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9Turns out, prices don't really affect gasoline demand

We've been hearing for a while that the steady drop in US fuel prices are hurting sales of fuel-efficient cars like hybrids and plug-ins. As far as driving habits, though? Lower prices are the pump are having little impact on how much people are behind the wheel, according to the US Energy Information Administration (EIA).

48This Labor Day, low gas prices mean more cars on the road [w/video]

It's not hard to understand, when gas prices go up, Americans sometimes drive less on national holidays. This year, though gas prices are lower than they have been right before Labor Day since 2010, and that means the American Automobile Association (AAA) is predicting that the number of people taking a road trip of more than 50 miles is expected to rise compared to last year. AAA says that 35 million people will make a 50+ mile trip this year, the highest number since 2008 and up 1.3 percent fr

27E85 availability increasing across US, especially outside Midwest

E85. It's not just for flyover states anymore. That could be the newest slogan of the 85-percent ethanol blend now that the biofuel is proliferating in areas other than the Midwestern corn-growing states.

13EIA: 2012 monthly average shows U.S. using less gas than at any time since 2007

124,000 barrels of oil a day sure sounds like a lot, doesn't it?

17U.S. ethanol output dips... again

After falling to its lowest per-day output level in 2011, you might think that ethanol production would rebound. Well, that's not the case as U.S. ethanol production dipped again last week while as export demand depleted stocks by nearly three percent.

AddEIA: U.S. greenhouse gas emissions drop by record-setting 5.8% in 2009

Total U.S. greenhouse gas (GHG) emissions measured in at 6,576 million metric tons carbon dioxide equivalent (MMTCO2e) in 2009, a record-setting decrease of 5.8 percent from the 2008 level, according to a report released last week by the U.S. Energy Information Administration (EIA). This marks the largest annual decline in total U.S. GHG emissions since the EIA started reporting this data in 1990. EIA Administrator, Richard Newell, says that the drop in emissions was, "driven by the economic dow

58DOE: Oil will average $99/barrel by end of 2012; gas $3.29 per gallon

According to the DOE's Energy Information Administration (EIA), crude oil prices are expected to steadily increase over the next two years, hitting $99 per barrel by the end of 2012. Tightening of world oil markets, along with a growth in consumption, will continue to drive oil prices up from the recorded average of $89 a barrel in December 2010 to an estimated $93 per barrel for 2011.

AddDOE: Oil will average $99/barrel by end of 2012; gas $3.29 per gallon

According to the DOE's Energy Information Administration (EIA), crude oil prices are expected to steadily increase over the next two years, hitting $99 per barrel by the end of 2012. Tightening of world oil markets, along with a growth in consumption, will continue to drive oil prices up from the recorded average of $89 a barrel in December 2010 to an estimated $93 per barrel for 2011.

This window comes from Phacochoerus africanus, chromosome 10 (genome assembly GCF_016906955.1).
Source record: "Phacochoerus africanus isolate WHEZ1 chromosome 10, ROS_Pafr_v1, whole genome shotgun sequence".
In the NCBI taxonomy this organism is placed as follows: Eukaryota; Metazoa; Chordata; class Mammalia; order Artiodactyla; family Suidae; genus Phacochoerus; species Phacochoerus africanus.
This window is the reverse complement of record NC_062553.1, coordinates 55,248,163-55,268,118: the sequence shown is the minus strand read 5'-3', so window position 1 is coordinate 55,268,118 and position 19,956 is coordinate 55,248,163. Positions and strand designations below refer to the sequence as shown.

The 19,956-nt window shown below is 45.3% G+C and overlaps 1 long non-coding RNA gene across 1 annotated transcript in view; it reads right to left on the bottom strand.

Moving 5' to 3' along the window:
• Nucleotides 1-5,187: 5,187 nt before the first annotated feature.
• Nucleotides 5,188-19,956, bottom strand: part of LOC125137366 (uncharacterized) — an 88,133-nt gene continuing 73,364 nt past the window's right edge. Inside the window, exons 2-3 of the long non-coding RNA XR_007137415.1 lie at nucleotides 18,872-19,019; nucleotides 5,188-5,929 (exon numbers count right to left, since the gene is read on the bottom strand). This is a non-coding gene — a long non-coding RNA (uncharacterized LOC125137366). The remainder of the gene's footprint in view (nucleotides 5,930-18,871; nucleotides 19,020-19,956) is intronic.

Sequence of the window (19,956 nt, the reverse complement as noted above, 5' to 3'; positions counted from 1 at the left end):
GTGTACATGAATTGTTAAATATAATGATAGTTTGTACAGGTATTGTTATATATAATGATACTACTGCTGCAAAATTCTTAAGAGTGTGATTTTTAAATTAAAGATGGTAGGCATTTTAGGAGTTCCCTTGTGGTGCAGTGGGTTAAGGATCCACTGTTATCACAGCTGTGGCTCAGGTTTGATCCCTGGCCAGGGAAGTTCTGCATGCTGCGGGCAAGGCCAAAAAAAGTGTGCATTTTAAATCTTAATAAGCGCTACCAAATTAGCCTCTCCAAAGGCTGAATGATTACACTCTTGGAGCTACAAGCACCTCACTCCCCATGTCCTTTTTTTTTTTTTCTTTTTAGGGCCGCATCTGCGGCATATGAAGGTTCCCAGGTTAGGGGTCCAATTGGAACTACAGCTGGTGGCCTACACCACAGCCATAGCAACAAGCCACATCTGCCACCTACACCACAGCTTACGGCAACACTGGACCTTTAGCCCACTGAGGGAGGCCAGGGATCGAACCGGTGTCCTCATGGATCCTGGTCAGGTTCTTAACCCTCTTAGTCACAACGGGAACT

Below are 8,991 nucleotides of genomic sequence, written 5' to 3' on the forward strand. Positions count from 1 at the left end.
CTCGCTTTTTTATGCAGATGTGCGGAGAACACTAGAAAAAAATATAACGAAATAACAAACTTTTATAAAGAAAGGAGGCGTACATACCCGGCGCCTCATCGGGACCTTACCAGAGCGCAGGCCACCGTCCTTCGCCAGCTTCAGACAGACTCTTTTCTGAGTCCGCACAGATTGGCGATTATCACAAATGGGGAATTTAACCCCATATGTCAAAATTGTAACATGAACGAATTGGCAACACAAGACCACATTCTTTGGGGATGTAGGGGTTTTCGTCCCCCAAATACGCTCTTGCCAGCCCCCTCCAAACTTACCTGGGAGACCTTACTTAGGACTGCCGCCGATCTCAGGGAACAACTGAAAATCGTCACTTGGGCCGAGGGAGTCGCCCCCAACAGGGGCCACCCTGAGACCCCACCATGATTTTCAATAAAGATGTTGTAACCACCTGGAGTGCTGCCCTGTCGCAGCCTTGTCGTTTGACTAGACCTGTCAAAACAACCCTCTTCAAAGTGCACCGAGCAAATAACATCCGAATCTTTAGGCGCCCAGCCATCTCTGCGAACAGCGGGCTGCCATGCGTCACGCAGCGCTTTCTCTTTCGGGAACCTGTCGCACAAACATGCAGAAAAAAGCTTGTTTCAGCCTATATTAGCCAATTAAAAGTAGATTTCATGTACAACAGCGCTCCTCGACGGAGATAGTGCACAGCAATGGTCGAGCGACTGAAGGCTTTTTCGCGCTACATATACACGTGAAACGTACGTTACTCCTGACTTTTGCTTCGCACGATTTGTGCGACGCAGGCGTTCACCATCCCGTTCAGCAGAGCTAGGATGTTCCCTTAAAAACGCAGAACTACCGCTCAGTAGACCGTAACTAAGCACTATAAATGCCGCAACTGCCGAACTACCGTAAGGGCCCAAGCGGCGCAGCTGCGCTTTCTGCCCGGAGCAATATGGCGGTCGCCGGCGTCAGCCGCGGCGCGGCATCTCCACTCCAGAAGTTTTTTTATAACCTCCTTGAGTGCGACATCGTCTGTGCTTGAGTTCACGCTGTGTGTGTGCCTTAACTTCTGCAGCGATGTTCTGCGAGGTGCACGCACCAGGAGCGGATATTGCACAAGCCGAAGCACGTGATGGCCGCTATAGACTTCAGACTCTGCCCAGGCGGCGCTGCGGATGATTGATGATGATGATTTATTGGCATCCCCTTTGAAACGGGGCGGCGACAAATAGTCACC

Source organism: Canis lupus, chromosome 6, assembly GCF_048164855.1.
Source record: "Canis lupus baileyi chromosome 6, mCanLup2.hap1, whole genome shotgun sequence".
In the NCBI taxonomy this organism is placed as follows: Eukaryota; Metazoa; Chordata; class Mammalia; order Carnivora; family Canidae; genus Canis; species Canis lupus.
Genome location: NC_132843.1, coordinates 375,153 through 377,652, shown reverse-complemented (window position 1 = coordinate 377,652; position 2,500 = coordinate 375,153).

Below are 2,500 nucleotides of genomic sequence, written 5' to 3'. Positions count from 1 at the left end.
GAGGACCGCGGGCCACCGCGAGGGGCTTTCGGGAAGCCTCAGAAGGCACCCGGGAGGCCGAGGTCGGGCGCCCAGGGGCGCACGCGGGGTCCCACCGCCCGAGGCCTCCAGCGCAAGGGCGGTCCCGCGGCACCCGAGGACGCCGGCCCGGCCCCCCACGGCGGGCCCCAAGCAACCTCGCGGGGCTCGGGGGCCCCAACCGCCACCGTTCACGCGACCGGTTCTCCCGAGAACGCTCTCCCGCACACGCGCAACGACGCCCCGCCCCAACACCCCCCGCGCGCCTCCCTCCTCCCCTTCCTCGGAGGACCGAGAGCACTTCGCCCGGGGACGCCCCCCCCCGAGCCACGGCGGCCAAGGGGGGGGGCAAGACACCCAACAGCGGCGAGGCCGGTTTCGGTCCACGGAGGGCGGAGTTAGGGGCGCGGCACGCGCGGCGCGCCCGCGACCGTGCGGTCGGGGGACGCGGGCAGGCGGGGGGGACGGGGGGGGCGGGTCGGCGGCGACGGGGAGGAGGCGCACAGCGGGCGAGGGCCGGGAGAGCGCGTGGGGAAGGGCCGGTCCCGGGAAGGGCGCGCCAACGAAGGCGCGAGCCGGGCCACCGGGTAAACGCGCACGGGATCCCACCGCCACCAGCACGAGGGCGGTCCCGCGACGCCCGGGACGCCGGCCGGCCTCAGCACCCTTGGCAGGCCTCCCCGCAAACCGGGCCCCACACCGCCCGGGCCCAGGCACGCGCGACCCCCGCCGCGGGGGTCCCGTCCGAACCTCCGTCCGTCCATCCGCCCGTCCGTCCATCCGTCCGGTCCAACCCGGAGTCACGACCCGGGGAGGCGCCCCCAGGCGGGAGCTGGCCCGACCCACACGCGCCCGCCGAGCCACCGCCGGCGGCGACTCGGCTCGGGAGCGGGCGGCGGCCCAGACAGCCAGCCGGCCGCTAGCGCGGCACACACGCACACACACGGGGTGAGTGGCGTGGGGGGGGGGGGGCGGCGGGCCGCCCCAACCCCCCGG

AddOfficial prediction: gas will hit $3 this summer in U.S.

It's still awful cold in most parts of the country, and the DOE's Energy Information Administration (EIA) is looking ahead to summer. What do they see? $3 gallons of gas in the U.S. This isn't much of a jump from today's national average – and it's quite a drop from the highs of summer 2008 – but it could forecast some tough times ahead for people with gas-hungry vehicles. For all of 2010, the EIA's "Short-Term Energy Outlook" is predicting that gas will cost $2.84 per gallon. In 201

38REPORT: Energy Department predicting summer gas price high of just $2.30/gallon [w/POLL]

Click on the image above to take our summer of 2009 gas price poll

AddEnergy Department predicting summer gas prices to hit high of just $2.30/gallon

We've heard it a million times: What's good for GM is good for America. Well, if low gas prices are good for America (and that is a debatable point), then Charles Wilson's saying does not work the other way around. The U.S. Energy Information Administration is predicting that gasoline prices will hover around $2.23-$2.42 between now and the end of 2010, with a summer high of just $2.30 this year. Why does GM care about this? Because they need higher prices to make the Chevy Volt appealing. GM ha

AddDecline in U.S. summer gas use expected for first time in 17 years

Photo by X-eyedblonde. Licensed under Creative Commons license 2.0.

AddU.S. Gov't: did we say $3.50 for a gallon of gas by Spring? Our bad, it'll actually be $2.50

Ah. Spring. Astronomically, it ... wait a minute. Spring, EIA forecast ...? I just wrote about this Jan. 9. As you can see here, the EIA predicted $3.50 for a gallon of gas by June, the end of Spring. Are they changing their forecasts already? YES! According to Reuters demand for gas has dropped a lot (2.4 percent last week) and EIA analyst Doug MacIntyre "said he 'certainly' expects that his agency next month will publish lower spring gasoline price forecasts." So it worked? Did higher gas pric

AddIs this trip really necessary?

AutoblogGreen is about keeping a self-selected group of auto enthusiasts informed about the latest advances in green auto technologies. We are the early adopters, the best-informed among our friends, the trend setters. But, in the great scheme of things, we are too few. In the great battle (and that is what it is) for the remaining petroleum resources in the world, we are small change. What is needed is a much larger group of people who think it is important to be green now, and to self-ration f

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